Of all the places I eat at, I miss a few that happened to be someone’s home. Of all the dresses and jewellery I buy, I end up treasuring my grandmother’s brooch passed on to me. Of all the bars and clubs I go to, I remember a high school house party the most. And of all the people I meet, I’ve lately been missing a friend called Leana in Cuba.
A rattling lock on the door, leaves from the previous evening’s flowers, casual carefree clinkers of plates, curtains smelling of carefully picked home fabric softener, pictures of a family of five framed in monochrome, a diary next to a telephone- seemingly a directory, the sound of La Vie En Rose from a piano in a room upstairs. We’d walked into our first paladar in Cuba, a culinary window into the local culture of this magical country.
Traditionally, a paladar is an actual home that converts into a cafe, restaurant or a bar. Not a pseudo eatery trying to look like a hipster speakeasy- but really a home that has made part of it’s space into a homegrown, humbly organized and plated eatery. In order to support its locals to start business in the early 1990s, the Cuban Government legalized small privately owned businesses as restaurants, now fondly called paladars. The service is homely and personal, almost like being professionally served at a friend’s house, the menu is unique and depends on who’s running it, not necessarily restricted to a cuisine or a type, and the result is a lovely juxtaposition of eating out in a “professional” home, somewhat a restaurant version of an Airbnb. As time has passed, paladars have evolved to now range from tiny house cafes to bigger ones in gardens and backyards, some more professional than the others, but nonetheless warm, welcoming and authentic.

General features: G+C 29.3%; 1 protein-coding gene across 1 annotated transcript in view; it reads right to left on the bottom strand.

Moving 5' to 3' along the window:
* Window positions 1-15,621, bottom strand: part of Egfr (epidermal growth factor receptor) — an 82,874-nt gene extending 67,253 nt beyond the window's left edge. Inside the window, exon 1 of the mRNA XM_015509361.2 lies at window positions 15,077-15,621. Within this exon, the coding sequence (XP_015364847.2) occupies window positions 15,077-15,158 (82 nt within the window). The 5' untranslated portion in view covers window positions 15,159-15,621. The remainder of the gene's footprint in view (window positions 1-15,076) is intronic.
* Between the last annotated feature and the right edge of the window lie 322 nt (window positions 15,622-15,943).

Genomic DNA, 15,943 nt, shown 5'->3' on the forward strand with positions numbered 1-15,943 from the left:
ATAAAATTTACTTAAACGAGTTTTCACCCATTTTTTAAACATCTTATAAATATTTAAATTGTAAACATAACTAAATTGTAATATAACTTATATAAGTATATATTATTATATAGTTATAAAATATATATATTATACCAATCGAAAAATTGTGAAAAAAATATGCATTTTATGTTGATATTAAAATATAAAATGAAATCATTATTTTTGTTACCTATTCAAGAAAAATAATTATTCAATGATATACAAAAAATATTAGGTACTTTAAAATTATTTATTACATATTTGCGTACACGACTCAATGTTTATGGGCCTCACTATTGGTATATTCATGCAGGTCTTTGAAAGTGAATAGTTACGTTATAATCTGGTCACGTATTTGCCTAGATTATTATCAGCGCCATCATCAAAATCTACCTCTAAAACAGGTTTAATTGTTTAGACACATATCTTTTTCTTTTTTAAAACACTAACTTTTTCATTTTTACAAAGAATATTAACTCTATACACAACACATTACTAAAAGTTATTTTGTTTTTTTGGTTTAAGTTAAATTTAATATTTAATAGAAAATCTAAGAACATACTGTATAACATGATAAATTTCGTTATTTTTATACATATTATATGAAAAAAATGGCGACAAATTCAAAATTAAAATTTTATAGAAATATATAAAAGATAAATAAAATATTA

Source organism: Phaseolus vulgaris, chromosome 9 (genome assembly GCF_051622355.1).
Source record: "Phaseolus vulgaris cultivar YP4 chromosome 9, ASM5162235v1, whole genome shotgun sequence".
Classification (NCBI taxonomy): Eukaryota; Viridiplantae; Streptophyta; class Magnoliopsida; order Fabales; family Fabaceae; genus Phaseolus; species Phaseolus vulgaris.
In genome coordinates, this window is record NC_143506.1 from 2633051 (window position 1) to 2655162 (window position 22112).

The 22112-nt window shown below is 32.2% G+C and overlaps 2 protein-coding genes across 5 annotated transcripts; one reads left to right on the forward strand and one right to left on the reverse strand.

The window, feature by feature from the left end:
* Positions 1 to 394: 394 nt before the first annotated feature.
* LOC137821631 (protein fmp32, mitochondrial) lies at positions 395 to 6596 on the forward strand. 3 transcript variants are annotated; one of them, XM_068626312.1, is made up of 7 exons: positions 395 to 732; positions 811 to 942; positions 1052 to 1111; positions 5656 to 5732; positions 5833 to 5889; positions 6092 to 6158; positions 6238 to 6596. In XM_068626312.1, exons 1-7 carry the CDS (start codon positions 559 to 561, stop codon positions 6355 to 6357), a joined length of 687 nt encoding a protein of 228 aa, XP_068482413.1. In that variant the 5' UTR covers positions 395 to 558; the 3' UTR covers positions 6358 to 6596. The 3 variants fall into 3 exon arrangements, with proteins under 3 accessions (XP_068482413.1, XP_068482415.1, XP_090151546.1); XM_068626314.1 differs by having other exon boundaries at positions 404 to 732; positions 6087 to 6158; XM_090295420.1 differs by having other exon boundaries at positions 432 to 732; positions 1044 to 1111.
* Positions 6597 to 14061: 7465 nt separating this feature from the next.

Later that evening, we were chatting with Lleana, the bartender at the smallest bar in Havana Vieja. Over a 120ml Havana Club cocktail, she invited us to go out with her at night. When I asked her to point out the bar on Google maps, she laughed and said- “Roma es una paladar”. At midnight, we walked to the street and turned into the building she’d described, pretty much thinking she’d led us on as a tourist prank, and then saw a girl walk out of there, asked her for Roma, and she pointed us to the stairs. It was impossible to imagine music coming out of that building. We climbed up 6 flights of stairs, silent as a church till the 4th floor, and then the smell of cohibas and an unfamiliar hypnotizing beat led us to Roma, a paladar bar, on the roof of a torn down building. With lamps and cocktails and music that move your steps to dance, beautiful people and their fingers busy with cigarettes, their hair bigger than their dreams, we got a feeling that we’d finally found Cuba.